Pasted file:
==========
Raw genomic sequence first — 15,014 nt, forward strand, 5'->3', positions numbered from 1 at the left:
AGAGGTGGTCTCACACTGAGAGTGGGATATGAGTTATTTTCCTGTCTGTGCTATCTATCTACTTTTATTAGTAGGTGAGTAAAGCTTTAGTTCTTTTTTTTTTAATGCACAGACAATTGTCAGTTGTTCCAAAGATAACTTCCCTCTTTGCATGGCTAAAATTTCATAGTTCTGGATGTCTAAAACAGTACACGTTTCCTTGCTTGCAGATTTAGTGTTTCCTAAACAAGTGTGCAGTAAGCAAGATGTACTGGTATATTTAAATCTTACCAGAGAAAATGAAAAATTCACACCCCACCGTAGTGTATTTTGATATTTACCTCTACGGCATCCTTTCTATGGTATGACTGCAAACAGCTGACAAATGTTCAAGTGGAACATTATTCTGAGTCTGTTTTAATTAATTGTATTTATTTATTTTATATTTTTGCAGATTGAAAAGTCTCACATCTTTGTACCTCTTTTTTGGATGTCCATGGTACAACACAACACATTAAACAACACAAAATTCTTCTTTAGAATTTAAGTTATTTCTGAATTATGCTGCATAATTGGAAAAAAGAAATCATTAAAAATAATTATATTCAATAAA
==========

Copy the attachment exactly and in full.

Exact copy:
Raw genomic sequence first — 15,014 nt, forward strand, 5'->3', positions numbered from 1 at the left:
AGAGGTGGTCTCACACTGAGAGTGGGATATGAGTTATTTTCCTGTCTGTGCTATCTATCTACTTTTATTAGTAGGTGAGTAAAGCTTTAGTTCTTTTTTTTTTAATGCACAGACAATTGTCAGTTGTTCCAAAGATAACTTCCCTCTTTGCATGGCTAAAATTTCATAGTTCTGGATGTCTAAAACAGTACACGTTTCCTTGCTTGCAGATTTAGTGTTTCCTAAACAAGTGTGCAGTAAGCAAGATGTACTGGTATATTTAAATCTTACCAGAGAAAATGAAAAATTCACACCCCACCGTAGTGTATTTTGATATTTACCTCTACGGCATCCTTTCTATGGTATGACTGCAAACAGCTGACAAATGTTCAAGTGGAACATTATTCTGAGTCTGTTTTAATTAATTGTATTTATTTATTTTATATTTTTGCAGATTGAAAAGTCTCACATCTTTGTACCTCTTTTTTGGATGTCCATGGTACAACACAACACATTAAACAACACAAAATTCTTCTTTAGAATTTAAGTTATTTCTGAATTATGCTGCATAATTGGAAAAAAGAAATCATTAAAAATAATTATATTCAATAAA